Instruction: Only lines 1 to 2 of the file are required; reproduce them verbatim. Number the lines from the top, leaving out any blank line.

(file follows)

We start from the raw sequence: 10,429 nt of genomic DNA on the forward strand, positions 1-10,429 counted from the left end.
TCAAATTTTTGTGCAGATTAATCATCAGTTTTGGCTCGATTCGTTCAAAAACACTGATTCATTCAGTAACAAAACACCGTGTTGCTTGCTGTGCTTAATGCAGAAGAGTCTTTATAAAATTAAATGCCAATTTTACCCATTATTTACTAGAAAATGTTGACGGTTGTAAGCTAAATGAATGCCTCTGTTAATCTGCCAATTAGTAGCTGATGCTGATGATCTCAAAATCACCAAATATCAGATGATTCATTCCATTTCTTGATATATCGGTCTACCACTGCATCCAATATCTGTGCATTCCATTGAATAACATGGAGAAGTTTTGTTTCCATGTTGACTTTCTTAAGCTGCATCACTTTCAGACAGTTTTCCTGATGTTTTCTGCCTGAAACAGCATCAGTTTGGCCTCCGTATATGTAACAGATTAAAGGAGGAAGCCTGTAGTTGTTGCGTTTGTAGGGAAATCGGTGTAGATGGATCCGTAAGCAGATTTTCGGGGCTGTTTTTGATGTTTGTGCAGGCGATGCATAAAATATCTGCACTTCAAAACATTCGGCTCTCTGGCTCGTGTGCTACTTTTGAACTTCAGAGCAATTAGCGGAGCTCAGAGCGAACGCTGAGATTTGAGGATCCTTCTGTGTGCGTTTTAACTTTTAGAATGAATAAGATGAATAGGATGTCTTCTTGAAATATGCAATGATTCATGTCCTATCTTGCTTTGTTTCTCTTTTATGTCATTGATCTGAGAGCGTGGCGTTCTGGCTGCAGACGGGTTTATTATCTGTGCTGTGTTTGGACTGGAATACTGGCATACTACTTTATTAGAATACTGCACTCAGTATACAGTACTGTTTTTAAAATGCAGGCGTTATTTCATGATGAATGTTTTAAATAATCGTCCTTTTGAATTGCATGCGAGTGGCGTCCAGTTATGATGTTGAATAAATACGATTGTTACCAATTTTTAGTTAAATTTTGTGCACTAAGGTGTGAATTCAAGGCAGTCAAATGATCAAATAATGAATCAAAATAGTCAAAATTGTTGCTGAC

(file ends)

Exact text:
We start from the raw sequence: 10,429 nt of genomic DNA on the forward strand, positions 1-10,429 counted from the left end.
TCAAATTTTTGTGCAGATTAATCATCAGTTTTGGCTCGATTCGTTCAAAAACACTGATTCATTCAGTAACAAAACACCGTGTTGCTTGCTGTGCTTAATGCAGAAGAGTCTTTATAAAATTAAATGCCAATTTTACCCATTATTTACTAGAAAATGTTGACGGTTGTAAGCTAAATGAATGCCTCTGTTAATCTGCCAATTAGTAGCTGATGCTGATGATCTCAAAATCACCAAATATCAGATGATTCATTCCATTTCTTGATATATCGGTCTACCACTGCATCCAATATCTGTGCATTCCATTGAATAACATGGAGAAGTTTTGTTTCCATGTTGACTTTCTTAAGCTGCATCACTTTCAGACAGTTTTCCTGATGTTTTCTGCCTGAAACAGCATCAGTTTGGCCTCCGTATATGTAACAGATTAAAGGAGGAAGCCTGTAGTTGTTGCGTTTGTAGGGAAATCGGTGTAGATGGATCCGTAAGCAGATTTTCGGGGCTGTTTTTGATGTTTGTGCAGGCGATGCATAAAATATCTGCACTTCAAAACATTCGGCTCTCTGGCTCGTGTGCTACTTTTGAACTTCAGAGCAATTAGCGGAGCTCAGAGCGAACGCTGAGATTTGAGGATCCTTCTGTGTGCGTTTTAACTTTTAGAATGAATAAGATGAATAGGATGTCTTCTTGAAATATGCAATGATTCATGTCCTATCTTGCTTTGTTTCTCTTTTATGTCATTGATCTGAGAGCGTGGCGTTCTGGCTGCAGACGGGTTTATTATCTGTGCTGTGTTTGGACTGGAATACTGGCATACTACTTTATTAGAATACTGCACTCAGTATACAGTACTGTTTTTAAAATGCAGGCGTTATTTCATGATGAATGTTTTAAATAATCGTCCTTTTGAATTGCATGCGAGTGGCGTCCAGTTATGATGTTGAATAAATACGATTGTTACCAATTTTTAGTTAAATTTTGTGCACTAAGGTGTGAATTCAAGGCAGTCAAATGATCAAATAATGAATCAAAATAGTCAAAATTGTTGCTGAC